Developing protocols and undertaking the review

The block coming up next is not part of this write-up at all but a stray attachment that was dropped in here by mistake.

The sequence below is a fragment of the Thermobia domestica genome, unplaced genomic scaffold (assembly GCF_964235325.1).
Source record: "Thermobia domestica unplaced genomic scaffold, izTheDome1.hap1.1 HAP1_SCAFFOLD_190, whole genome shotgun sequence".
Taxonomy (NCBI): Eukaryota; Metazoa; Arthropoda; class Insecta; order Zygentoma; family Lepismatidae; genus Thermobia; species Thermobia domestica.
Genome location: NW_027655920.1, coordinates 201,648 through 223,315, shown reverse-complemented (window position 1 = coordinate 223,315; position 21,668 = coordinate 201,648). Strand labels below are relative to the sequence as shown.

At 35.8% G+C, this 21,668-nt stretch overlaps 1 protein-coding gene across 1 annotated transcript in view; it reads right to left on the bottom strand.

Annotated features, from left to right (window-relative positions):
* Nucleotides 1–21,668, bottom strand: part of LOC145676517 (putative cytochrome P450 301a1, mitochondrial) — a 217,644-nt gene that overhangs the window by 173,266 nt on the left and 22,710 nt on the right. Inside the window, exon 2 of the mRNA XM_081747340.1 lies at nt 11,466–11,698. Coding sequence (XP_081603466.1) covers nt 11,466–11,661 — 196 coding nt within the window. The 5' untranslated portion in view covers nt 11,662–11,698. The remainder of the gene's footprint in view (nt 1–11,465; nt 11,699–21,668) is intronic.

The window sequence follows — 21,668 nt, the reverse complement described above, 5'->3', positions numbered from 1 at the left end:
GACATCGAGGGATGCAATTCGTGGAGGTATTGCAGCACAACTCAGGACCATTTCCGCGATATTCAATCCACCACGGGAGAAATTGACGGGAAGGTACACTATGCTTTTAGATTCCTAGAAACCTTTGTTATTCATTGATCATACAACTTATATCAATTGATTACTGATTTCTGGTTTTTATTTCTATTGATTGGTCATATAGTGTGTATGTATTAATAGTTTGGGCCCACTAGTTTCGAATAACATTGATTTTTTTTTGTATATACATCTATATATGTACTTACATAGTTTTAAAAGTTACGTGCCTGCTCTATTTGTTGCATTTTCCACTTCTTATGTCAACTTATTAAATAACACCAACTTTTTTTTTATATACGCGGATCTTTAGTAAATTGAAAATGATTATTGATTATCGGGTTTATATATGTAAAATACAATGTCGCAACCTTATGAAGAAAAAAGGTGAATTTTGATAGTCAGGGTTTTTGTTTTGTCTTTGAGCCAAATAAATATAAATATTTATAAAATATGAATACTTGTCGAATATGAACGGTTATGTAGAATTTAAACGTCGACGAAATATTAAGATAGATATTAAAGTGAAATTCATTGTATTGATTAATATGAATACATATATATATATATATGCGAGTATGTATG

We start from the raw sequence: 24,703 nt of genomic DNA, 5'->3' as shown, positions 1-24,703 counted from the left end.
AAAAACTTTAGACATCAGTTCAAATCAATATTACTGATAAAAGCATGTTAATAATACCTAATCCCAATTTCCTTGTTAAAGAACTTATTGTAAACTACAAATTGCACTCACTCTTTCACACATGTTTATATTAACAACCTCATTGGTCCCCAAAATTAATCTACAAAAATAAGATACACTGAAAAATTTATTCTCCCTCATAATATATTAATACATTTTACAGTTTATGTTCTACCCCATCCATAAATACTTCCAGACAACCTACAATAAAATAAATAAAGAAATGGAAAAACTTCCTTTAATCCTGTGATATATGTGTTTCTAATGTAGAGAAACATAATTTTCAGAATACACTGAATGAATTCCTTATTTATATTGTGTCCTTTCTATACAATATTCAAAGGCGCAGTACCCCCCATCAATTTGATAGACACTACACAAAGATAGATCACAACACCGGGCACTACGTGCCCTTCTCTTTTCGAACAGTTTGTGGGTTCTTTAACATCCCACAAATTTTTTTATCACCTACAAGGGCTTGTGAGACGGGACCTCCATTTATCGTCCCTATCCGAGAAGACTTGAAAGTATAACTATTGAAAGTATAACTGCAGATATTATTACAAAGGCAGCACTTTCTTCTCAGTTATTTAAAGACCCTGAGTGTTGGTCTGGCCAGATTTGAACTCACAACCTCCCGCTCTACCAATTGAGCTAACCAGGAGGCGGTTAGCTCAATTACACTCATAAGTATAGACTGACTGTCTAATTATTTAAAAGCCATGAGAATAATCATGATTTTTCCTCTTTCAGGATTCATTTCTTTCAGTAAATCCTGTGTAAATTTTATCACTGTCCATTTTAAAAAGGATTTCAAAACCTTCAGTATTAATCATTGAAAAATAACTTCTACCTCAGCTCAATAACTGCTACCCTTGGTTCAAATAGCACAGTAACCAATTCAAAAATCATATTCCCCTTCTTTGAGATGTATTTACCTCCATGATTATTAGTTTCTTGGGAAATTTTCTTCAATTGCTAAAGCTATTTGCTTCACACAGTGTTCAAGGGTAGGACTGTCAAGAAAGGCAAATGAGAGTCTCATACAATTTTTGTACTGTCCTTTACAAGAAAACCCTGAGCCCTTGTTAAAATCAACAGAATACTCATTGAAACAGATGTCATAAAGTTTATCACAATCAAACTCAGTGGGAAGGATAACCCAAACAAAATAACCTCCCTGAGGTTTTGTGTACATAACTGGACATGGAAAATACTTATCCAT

A key challenge may be that time and resources to publish a protocol through an external peer-reviewed process are not available. This can be overcome by working with policy-makers to ensure they understand that a protocol is a key requirement of a rigorous process and that the findings of a comprehensive and unbiased review will be more reliable. In our experience, whilst policy-makers recognise that peer-review provides independent assessment and acts as a quality stamp that helps wider acceptance, cost and time requirements are often prohibitive. Factoring peer-review into resource planning can help, but in our experience this can be hard to justify for policy-makers. Instead peer-review is often conducted by members of the steering group and expert advisors, who are often from external organisations. Whilst these quality assurance processes are different to traditional SRs, they may not be any less stringent [7]. For example, if a review influences a decision that could have a large impact on stakeholders this may be scrutinised internally by civil servants and ministers, by other members of parliament, select committees and potentially the media, external organisations and the wider public.